financial manager, we’re not interested

in that net income. We’re interested

in the cash flow. And there’s a huge

advantage when we use debt. So you could see the

difference there. But the relevant

calculation is understanding that, when you can

take a interest rate, calculate your interest, put

it on the income statement, subtract it, and

avoid paying taxes. So that’s why debt

is considered good. Now let’s go on one other

topic concerned with taxes. There’s something called average

tax rate and marginal tax rate for the next dollar. Now tax tables are

different for whether you’re individual or a corporation. This is a table I got. Maybe it’s a year or

a couple years old, but nevertheless,

you get the idea. No way. 15% for the first 50,000? Then between

[? 50,001 ?] and 75,000 in essence 25,000, the next

25,000, you have to pay 25%. The next 25,000, because

100k minus 75,000 is 25,000. The next, 25,000, 34%. And then between

[? 335 ?] and 100,000, [? 339. ?] And then you can

see how it goes down here. So when you have 300,000,

like we have here, you have to calculate

it in a bunch of steps. So the first one– I’m just going to go

equals the three– no, I can’t do the 300,000. It’s the first bit there. So that times this. Now the next bit. We still haven’t exceeded

this amount here. So I’m going to have to take

the difference in the tax table. So in parentheses,

this minus this times whatever this rate is. Still, we’re not

anywhere near the hurdle. We’ve only gone from

50,000 up to 75,000. So the next one we have

to do the same thing here in parentheses. 100,000, the next 25,000 in

essence, times this tax rate. And finally, now we’re

approaching the ceiling here. This 335 is greater

than our amount. So the next amount is going

to be this amount here minus all of the taxes. So we’ve had taxes

on 100,000 so far. So we have to say, equals our

amount minus all of the taxes, that 100,000 that we’ve

already so far been taxed on, times this one

right here because we’re [INAUDIBLE] this bracket

right here all the way down to there– so 39% percent. That’s how you calculate taxes. Now in this chapter,

they’re just alerting you to this fact

of how to calculate taxes. We’re pretty much

not going to have to calculate taxes like this. But we do need to

know the difference between average and marginal. So let’s figure out

our total tax bill. Alt equals, it’s

got the right rate. So I hit Enter. Wow, 100,250– so

average tax rate. This is the amount

that went out cashwise. And this is our taxable income. So you just compare the two. This is the part. This is part of the

whole, part of the total. So to calculate

a percentage, you say the part divided

by the total. So our average tax rate 0.33417. But in financial analysis,

you may have a whole range of income numbers. But if you’re thinking

about buying a new machine, you have to analyze,

not all of these. But if you add a new

machine and it brings– so you’re at 300,000. And if a machine is going to

bring in an extra 100,000, that’s on top of this. Well, this is all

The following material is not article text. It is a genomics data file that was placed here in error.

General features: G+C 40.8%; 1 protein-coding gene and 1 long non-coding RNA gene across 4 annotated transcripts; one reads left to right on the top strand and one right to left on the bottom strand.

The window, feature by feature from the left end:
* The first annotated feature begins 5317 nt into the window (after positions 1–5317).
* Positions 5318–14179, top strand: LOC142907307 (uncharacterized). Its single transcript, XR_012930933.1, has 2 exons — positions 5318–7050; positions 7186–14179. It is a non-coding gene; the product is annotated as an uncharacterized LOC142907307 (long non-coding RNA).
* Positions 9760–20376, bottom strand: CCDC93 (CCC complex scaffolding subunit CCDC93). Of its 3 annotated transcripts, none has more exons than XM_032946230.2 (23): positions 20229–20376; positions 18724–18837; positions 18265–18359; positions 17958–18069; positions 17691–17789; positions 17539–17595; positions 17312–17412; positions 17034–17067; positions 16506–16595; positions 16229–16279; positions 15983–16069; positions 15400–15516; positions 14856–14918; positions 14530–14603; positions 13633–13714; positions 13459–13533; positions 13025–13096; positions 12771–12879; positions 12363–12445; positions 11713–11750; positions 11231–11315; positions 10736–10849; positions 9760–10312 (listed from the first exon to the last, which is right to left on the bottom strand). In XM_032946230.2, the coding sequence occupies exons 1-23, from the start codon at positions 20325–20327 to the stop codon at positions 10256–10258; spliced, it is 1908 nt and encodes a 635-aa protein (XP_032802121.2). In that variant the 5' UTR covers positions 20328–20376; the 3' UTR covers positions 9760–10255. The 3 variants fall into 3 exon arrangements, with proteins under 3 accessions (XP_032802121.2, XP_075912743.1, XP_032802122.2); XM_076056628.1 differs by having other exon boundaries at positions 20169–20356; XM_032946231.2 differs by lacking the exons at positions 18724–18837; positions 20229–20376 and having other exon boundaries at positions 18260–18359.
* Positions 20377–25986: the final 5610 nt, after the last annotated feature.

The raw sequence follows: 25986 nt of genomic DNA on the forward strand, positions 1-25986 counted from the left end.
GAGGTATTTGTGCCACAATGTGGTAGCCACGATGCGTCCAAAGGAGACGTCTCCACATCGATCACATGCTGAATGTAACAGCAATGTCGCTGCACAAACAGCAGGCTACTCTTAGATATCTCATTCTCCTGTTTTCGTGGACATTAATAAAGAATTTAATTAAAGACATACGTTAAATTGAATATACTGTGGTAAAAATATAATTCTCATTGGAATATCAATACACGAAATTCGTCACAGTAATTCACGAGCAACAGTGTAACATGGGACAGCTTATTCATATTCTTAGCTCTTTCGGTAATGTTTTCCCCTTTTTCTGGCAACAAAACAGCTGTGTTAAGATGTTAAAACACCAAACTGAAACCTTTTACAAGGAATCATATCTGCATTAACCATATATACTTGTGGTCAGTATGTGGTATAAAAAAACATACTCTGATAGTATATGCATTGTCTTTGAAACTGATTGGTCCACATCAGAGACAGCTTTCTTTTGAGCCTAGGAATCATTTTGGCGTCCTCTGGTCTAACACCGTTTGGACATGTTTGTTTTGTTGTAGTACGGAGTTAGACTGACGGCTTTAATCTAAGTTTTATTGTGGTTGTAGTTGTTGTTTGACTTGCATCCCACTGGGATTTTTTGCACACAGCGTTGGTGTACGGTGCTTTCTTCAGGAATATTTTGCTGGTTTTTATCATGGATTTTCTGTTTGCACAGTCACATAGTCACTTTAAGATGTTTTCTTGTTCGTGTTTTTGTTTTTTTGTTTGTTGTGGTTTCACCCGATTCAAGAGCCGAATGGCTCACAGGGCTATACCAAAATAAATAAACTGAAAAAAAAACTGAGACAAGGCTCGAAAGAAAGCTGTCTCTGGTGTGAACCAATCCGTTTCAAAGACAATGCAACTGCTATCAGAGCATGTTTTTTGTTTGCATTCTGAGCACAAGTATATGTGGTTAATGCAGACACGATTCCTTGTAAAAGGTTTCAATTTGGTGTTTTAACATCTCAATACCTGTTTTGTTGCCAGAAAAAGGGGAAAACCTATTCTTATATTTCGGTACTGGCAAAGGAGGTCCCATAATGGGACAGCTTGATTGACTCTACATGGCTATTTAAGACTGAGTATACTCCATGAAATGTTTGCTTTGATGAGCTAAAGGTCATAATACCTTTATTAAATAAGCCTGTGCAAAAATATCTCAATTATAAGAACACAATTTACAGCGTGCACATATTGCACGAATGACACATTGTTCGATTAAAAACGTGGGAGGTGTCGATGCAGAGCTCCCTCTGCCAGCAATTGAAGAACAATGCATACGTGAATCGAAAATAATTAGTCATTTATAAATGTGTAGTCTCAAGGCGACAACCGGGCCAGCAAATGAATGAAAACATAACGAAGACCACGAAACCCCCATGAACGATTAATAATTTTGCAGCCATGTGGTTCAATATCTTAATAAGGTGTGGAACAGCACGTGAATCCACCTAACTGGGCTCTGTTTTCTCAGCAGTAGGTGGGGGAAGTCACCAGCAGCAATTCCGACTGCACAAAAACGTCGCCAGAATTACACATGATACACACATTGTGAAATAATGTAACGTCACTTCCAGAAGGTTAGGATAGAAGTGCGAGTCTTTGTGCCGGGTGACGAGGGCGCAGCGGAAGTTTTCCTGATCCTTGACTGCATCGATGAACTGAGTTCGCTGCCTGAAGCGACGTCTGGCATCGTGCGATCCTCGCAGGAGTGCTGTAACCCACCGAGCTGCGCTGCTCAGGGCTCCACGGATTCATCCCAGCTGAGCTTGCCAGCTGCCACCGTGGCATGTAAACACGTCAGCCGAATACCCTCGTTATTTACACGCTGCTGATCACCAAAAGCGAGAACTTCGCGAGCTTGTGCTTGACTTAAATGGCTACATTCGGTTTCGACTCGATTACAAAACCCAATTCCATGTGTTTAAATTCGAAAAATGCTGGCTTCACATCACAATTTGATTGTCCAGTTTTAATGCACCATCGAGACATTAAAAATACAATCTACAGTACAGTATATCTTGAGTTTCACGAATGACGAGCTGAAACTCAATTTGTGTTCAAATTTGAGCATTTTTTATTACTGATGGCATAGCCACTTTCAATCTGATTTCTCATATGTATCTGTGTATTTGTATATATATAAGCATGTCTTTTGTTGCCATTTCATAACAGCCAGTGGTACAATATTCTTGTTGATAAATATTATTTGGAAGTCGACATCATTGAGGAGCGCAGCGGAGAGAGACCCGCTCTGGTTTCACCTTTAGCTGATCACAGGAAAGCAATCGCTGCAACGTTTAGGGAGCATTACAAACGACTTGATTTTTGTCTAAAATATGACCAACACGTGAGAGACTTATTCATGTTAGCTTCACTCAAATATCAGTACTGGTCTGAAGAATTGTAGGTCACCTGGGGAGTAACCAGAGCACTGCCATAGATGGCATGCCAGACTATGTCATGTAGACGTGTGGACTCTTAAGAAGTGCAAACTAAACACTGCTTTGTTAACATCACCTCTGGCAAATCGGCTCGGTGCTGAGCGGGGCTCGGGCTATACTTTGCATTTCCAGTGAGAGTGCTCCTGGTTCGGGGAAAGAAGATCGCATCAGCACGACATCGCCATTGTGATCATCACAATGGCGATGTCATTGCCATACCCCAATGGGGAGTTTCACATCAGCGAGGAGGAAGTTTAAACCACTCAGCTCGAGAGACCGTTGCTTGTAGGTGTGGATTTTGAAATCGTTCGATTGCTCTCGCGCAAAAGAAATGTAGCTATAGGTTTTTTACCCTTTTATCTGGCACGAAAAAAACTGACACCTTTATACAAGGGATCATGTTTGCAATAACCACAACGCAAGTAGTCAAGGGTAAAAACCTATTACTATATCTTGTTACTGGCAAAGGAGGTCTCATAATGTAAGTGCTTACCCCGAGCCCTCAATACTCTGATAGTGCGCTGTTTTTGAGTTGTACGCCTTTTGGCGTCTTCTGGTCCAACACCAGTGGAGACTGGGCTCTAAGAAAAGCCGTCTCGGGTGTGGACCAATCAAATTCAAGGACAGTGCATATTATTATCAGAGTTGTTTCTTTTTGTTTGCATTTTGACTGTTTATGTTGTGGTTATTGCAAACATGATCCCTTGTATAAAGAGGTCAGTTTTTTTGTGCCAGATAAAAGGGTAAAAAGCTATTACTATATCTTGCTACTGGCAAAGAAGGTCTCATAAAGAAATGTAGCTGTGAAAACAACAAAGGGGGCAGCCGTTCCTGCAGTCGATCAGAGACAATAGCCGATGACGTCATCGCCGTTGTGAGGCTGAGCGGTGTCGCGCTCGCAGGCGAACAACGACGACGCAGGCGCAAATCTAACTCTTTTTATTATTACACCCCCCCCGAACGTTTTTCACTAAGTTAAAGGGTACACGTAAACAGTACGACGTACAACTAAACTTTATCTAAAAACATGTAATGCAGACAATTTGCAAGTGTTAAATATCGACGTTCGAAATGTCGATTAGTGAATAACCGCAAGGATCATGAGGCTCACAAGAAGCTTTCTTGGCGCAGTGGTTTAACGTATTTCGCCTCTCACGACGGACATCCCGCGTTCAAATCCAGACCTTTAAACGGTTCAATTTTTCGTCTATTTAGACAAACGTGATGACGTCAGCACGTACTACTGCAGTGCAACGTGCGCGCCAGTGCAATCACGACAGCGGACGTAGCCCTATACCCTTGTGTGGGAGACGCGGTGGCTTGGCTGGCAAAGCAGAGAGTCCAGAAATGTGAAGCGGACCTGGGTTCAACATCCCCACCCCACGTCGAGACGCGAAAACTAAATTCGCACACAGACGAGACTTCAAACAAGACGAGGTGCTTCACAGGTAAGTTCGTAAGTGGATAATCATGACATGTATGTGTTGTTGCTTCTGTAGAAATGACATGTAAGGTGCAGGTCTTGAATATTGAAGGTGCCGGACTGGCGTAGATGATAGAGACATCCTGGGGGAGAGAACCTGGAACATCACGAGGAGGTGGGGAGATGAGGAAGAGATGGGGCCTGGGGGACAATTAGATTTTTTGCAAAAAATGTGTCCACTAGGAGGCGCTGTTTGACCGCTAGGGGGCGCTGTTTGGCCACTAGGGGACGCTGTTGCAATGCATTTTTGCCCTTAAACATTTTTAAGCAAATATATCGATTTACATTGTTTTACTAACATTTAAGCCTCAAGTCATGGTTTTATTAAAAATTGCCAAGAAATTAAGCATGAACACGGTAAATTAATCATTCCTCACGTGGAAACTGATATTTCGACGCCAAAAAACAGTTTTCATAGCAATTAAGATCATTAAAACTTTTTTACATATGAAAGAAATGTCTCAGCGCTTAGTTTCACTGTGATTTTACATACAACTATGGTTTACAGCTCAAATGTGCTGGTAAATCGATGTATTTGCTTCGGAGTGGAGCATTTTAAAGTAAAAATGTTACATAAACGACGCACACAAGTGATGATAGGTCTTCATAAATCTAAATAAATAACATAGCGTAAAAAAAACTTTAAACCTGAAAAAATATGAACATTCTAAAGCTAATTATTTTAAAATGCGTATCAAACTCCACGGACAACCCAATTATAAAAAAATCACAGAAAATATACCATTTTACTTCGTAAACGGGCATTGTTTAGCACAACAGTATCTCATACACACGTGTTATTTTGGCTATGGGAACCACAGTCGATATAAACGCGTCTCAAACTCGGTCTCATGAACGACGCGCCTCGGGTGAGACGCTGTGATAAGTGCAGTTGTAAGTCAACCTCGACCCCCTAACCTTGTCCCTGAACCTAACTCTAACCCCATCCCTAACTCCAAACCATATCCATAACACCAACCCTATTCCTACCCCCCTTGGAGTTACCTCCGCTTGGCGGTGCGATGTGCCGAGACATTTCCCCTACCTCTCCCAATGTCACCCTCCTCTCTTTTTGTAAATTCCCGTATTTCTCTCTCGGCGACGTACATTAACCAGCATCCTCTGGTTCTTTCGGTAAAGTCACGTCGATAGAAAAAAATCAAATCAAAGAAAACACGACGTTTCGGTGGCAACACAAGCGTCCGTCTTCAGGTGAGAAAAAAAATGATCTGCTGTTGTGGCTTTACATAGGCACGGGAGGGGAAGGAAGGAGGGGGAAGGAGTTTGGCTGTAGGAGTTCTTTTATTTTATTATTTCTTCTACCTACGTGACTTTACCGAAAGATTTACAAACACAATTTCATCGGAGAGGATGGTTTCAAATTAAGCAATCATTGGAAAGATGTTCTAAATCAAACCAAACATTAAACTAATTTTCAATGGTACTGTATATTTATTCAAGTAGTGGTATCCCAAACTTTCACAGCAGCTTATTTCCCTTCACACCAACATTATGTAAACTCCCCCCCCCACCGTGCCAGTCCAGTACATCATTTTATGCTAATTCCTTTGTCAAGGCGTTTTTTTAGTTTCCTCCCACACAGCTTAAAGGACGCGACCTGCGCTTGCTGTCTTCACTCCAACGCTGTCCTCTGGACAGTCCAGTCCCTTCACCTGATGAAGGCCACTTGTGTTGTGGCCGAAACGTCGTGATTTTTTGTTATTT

the taxes for that. So the marginal rate is, what

if you brought in 100,000– right, I’m sorry. If you brought in a

100,000 of income, where would it fall

within this bracket? Well, it would fall right here. It’s 39. It’s actually probably not 39. It’s 100,000. 35,000 of it would be 39. And the remaining

65,000 would be at 34. So you would actually

have to calculate. But in essence, you

always ask the question, what’s the marginal rate

from the next dollar. And for us, it’s going to be 39. So that’s the marginal rate. Why is this important? Because if you’re

analyzing the cash flows from a particular asset,

you always got to think of– if we add some more dollars,

where are we going to be taxed? Now later and in later chapters,

I think, 10 or 11 or something like that, they’ll just give

us the marginal tax rate. They’ll say, here’s your

project you’re analyzing and here’s the

marginal tax rate. But that’s how you do it. You’d have to actually

do your calculations, figure out where you were, and

find the marginal tax rate. That’s it for this chapter 2. Chapter 3 is going to be

an extension of chapter 2. Remember, we were

analyzing, looking at financial

statements, learning a little bit about them,

learning how to look at cash flows. And next chapter,

chapter 3, we’ll analyze financial statements

with ratio analysis and a few other analysis tricks. All right, we’ll see you

next chapter and next video.

Best teacher ever!

I don't know about that, but at least i am having fun doing it! More videos to come soon…

Hey, both the headings say "Income statement without debt". I think the first one should be WITH debt, and the second one is correct when you changed it to WITHOUT.

thanks, CitizenXification !! i'll fix it on Monday when i get into work!

hhhaaaaaaaaaa gooood

this is the best channel to learn from (Y)

and you Mr are efficient at explaining the ideas

I am glad that the videos help!

very good professor!

is it the rate is real in US taxation system? if you paid 1/3 of your annual income for tax is really high i think

Great explanation and Best learning channel

I cannot find the file 🙁

Thank you, Mike, always great delivery!